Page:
Sadly, I in turn know very little about Linux and rsync. I came from Windows just a week ago.
I do know hardlinks, though. A hardlink is a sort of false copy. A file that points to the same data on the disk that another file is also pointing to. So you've got the same amount of data taking up space, but twice the amount of files. Or even more than twice, of course. What is an application for this? Well, I keep one hardlink in my torrent seeding folder and one in my plex library, for example. That way I can seed, but I also adhere to Plex's rules conventions regarding folder structures. Radarr and Sonarr have options to use hardlinks instead of copies.
So what happens when you delete hardlink A, but not B? Then file A is gone, but the data is not. You've gained no hard disk space. If you delete B but not A? Same deal, one less file, no space gain. Delete both, you gain the extra free space.
In my use case, my Plex library is all hardlinks. I can delete my entire library and not bat an eye. Because I'll always have the torrent folders where the data still resides. Conversely, if I wanted to, I could also delete my torrents folder and my data would live on in my Plex library. Hardlinks are super useful.
Now here's my problem.
As you know, moving with Unbalance is essentially 'copy to other drive and delete source'. But as I've explained, if you delete only one of two hardlinked files, you're not gaining any drive space. But you ARE losing drive space on the other drive because you're writing new data to it. This is how Unbalance's 'move' essentially becomes 'copy' when you're dealing with a hardlinked file.
I'm no programmer, but I think I can already envision the solution here. There's a command that you can use to easily check if a file is hardlinked. In a terminal in the folder, type 'stat file.ext'. It'll tell you how many links the data has. 2 links = 2 files pointing to the same data. Second, the size will be exactly the same. I think modifying one of these files means modifying the other as well, but I haven't tried that. No need in my use case. I read-only. Filenames can differ. Aside from that, there are perhaps more ways to check for hardlinks. I know dupeGuru does, but idk how.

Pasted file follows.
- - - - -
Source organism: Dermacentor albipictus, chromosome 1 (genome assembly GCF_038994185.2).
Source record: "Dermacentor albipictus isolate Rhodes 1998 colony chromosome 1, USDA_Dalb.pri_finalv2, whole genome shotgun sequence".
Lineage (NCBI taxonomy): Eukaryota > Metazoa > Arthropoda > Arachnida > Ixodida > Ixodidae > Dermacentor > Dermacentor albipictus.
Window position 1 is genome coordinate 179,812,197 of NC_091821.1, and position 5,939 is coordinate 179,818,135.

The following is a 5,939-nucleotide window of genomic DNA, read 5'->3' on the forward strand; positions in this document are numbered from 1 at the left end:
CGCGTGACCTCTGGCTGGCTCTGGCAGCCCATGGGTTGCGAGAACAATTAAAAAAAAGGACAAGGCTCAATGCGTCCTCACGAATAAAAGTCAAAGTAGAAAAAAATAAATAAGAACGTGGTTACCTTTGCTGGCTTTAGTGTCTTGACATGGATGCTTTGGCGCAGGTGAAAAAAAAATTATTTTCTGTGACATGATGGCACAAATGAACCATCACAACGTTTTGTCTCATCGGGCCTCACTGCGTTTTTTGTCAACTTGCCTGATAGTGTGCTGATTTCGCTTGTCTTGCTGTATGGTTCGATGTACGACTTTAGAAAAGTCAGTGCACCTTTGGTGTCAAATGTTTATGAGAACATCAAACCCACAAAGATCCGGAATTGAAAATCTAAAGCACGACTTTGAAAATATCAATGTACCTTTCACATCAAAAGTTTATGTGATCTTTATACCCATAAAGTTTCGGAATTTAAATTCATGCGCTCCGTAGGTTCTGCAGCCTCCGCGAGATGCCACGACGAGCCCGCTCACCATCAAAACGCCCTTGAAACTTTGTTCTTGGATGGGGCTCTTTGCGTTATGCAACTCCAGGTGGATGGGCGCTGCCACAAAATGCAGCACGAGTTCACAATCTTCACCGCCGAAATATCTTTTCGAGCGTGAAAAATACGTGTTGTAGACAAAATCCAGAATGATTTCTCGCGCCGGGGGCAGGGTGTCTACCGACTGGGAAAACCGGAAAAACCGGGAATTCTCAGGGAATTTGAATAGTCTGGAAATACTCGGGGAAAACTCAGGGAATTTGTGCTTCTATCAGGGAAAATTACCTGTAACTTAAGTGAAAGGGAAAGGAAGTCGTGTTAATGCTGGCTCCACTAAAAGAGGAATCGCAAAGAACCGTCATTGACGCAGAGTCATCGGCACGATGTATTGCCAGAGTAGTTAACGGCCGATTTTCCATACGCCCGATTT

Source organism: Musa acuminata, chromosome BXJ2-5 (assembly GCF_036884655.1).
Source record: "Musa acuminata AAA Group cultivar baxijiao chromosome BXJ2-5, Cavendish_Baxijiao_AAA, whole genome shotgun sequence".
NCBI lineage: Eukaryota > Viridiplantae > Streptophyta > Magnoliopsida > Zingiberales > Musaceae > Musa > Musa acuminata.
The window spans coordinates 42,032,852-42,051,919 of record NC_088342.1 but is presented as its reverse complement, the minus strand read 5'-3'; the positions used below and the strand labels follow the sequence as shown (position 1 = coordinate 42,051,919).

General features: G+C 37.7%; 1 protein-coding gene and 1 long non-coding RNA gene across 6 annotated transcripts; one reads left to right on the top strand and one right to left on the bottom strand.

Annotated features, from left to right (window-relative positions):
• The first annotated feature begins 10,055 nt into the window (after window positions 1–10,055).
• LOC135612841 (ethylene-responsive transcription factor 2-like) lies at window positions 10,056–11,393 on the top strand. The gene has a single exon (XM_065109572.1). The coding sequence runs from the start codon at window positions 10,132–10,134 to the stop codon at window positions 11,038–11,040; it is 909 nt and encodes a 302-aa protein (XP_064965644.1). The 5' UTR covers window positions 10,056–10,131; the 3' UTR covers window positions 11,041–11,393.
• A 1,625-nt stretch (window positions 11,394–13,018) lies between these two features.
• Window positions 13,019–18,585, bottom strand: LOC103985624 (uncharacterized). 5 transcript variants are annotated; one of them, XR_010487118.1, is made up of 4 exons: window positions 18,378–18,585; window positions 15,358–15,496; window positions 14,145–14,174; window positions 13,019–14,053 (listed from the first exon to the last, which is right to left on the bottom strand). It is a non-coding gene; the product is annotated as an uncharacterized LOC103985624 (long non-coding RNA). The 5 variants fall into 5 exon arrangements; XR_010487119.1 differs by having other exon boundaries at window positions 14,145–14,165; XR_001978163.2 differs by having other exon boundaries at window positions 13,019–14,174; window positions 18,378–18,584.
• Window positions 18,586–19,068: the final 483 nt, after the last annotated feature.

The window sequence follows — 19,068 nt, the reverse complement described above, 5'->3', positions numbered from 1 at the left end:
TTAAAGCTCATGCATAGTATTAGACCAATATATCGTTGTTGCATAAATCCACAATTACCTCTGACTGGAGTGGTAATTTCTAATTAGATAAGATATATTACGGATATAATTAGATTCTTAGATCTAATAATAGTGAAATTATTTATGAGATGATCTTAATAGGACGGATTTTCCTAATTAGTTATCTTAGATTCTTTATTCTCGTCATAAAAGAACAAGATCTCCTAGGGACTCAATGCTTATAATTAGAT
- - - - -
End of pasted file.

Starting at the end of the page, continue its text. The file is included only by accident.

Anyway, when Unbalance moves a file, it could check the file it's trying to move for hardlinks. And if it finds hardlinks, it could opt to move those along with it.
So hardlink /user/mediaserver/torrents/file.ext gets moved to another disk, but hardlink /user/mediaserver/plex/film/file.ext gets moved as well. And of course just as with the former, the exact location, directory-wise, is preserved.
Perhaps to simplify the process, in reality Unbalance should just create a new hardlink instead of trying to move an existing one, to avoid the risk of the process tripping up and creating a dupe instead of moving hardlinks.
So to summarize, I think Unbalance needs to...
Check if /disk1/mediaserver/torrents/file.ext has alter-egos in the form of hardlinks
If yes (and in this case, it does, in the plex folder), remember the location (folder-wise, not disk-wise) and filename of that hardlink alter-ego
Delete this alter-ego/hardlink
Copy /disk1/mediaserver/torrents/file.ext to /disk2/mediaserver/torrents/file.ext, then delete /disk1/mediaserver/torrents/file.ext (this is Move as it already exists now)
Recreate the hardlink deleted off disk1 on disk2, referencing the newly created file /disk2/mediaserver/torrents/file.ext
That way, the pitfall of using Move but not freeing up space on the source disk is avoided.
I hope this helps explain my situation. I'm sincerely grateful for this cool tool you've made and I hope you can implement an option that'll help me solve my problem. I'd love to hear what you think. Thanks.
EDIT: to add, it appears the Mover respects and conserves hardlinks. I just tested this myself. Downloaded a torrent onto the cache drive, hardlink was automatically created on the cache drive, ran the mover, it moved the two files to disk1, and they are still hardlinks. Perhaps you could simply copy Mover's implementation of hardlink conservation?